Osmoregulation in Terrestrial Environment
Earlier you have learnt about osmoregulation in aquatic environment. In this section, we shall study how the terrestrial animals cope up with the problems of osmoregulation. Just like the aquatic animals which are submerged in an aqueous medium, animals in a terrestrial environment can be thought of as submerged in an ocean of air. Unless the humidity of the air is high, animals having a water permeable epithelium will be subjected to dehydration very much as if they were submerged in a hypertonic medium such as seawater. In order to avoid dehydration, the epithelium should be totally impermeable to water.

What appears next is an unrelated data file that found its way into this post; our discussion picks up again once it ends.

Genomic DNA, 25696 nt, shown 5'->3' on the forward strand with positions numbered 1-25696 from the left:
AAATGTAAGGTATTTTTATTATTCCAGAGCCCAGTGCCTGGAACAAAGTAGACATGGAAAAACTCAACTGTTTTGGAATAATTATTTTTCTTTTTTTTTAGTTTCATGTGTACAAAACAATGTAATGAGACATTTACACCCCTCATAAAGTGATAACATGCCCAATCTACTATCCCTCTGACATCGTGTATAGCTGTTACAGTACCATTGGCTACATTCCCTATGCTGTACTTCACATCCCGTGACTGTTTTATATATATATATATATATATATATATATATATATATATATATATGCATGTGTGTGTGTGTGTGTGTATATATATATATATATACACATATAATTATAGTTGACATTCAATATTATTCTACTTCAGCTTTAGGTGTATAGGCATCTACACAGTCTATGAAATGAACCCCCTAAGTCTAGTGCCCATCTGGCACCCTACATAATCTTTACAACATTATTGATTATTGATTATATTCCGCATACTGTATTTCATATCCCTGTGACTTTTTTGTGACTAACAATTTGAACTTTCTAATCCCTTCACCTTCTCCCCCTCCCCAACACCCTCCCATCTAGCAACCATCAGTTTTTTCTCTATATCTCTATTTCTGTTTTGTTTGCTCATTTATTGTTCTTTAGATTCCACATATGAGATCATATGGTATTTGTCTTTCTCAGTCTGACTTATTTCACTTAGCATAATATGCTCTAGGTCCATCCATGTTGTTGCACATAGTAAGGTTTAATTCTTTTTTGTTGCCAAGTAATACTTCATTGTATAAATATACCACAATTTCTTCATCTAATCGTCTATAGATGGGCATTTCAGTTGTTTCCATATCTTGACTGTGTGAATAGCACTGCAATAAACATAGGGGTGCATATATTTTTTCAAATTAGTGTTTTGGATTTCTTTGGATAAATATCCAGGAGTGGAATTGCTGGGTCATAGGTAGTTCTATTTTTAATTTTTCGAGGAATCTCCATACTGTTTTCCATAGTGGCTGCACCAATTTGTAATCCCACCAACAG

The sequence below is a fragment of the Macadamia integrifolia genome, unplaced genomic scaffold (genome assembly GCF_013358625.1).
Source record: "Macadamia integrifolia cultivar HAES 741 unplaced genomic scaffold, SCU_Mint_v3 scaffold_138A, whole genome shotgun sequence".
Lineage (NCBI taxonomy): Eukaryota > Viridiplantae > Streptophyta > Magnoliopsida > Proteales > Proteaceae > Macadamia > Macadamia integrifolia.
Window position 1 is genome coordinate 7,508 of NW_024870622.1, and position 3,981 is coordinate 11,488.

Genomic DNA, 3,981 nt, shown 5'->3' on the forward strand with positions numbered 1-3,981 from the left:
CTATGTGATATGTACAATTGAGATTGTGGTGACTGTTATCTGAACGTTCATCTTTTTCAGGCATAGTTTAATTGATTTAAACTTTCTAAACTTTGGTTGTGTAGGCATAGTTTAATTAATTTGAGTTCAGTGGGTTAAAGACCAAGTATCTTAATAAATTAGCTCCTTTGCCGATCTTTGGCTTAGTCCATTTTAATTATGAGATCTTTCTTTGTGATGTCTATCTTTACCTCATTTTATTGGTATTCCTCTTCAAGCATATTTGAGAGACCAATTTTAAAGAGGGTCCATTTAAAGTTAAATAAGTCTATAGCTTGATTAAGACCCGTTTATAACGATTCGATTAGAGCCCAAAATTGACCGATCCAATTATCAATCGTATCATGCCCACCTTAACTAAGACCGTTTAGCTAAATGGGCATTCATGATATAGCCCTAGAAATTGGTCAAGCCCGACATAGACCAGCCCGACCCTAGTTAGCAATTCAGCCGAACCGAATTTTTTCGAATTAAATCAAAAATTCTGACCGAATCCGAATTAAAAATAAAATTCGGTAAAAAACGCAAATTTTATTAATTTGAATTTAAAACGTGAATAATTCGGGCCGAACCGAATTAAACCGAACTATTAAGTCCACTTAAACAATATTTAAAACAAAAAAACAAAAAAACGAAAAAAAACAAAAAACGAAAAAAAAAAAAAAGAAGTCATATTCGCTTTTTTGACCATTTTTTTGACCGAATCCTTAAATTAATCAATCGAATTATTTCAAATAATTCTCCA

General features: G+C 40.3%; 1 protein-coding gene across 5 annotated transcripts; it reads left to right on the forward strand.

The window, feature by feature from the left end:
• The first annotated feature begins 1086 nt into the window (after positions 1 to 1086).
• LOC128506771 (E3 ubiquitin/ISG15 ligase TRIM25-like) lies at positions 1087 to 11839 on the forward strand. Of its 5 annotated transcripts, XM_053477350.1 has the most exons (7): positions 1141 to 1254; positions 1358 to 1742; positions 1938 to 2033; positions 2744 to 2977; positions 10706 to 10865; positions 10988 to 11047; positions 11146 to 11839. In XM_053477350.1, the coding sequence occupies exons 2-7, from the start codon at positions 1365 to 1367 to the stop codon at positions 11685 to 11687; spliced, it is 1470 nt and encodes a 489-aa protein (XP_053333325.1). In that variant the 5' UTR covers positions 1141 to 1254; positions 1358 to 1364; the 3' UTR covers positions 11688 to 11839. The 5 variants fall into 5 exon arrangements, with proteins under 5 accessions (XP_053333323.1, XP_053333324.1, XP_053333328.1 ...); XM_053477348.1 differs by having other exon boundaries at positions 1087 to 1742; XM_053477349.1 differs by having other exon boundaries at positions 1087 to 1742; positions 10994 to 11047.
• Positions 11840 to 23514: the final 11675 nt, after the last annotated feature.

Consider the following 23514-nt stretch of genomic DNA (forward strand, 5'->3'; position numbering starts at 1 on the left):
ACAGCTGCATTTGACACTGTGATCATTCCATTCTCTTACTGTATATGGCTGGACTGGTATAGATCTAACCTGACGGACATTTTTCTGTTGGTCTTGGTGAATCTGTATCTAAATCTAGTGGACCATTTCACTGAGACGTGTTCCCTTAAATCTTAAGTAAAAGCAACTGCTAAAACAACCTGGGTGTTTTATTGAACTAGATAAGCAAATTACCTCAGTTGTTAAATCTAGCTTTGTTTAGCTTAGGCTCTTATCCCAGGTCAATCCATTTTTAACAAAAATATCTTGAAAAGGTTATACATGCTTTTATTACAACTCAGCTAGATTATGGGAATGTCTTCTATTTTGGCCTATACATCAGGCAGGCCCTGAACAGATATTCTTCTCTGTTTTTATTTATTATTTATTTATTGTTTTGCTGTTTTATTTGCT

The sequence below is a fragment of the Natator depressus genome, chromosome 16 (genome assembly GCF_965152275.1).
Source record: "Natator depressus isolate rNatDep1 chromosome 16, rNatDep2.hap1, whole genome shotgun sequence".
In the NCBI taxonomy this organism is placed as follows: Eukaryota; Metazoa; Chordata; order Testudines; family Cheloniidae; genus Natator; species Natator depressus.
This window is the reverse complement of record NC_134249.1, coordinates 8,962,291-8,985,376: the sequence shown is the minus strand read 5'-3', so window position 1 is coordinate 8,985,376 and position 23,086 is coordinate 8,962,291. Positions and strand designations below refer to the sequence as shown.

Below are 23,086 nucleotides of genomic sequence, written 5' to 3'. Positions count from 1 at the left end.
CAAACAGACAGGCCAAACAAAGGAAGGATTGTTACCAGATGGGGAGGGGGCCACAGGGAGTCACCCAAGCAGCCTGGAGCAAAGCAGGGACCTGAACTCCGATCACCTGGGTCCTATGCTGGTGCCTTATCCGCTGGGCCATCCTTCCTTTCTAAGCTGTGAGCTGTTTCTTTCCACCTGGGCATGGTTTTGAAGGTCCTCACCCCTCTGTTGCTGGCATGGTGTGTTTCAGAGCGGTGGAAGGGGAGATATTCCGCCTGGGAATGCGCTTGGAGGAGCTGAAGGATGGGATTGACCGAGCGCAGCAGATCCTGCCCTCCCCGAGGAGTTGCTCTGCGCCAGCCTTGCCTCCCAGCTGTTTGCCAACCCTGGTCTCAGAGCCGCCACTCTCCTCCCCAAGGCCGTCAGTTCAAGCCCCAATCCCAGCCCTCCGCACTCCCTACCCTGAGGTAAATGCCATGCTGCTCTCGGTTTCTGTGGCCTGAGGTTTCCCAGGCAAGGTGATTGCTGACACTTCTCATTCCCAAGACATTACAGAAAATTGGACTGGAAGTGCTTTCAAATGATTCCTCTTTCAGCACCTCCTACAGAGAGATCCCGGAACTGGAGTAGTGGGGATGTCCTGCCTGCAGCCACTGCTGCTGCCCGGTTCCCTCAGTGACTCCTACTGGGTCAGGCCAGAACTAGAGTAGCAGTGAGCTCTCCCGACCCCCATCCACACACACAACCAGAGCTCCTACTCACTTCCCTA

The evolutionary process was not found this to be a feasible solution to the problem of desiccation, since an epithelium that is impermeable to water will be dry and such a type of epithelium will have limited permeability to respiratory gases. This mechanism will not fulfil the respiratory needs of a terrestrial animal. Due to the presence of permeable respiratory epithelia, air-breathing animals lose water across it, which would result in dehydration. Various means have been evolved to minimise the water loss in to the air through the respiratory epithelium and also other parts of the body. We shall now learn about them.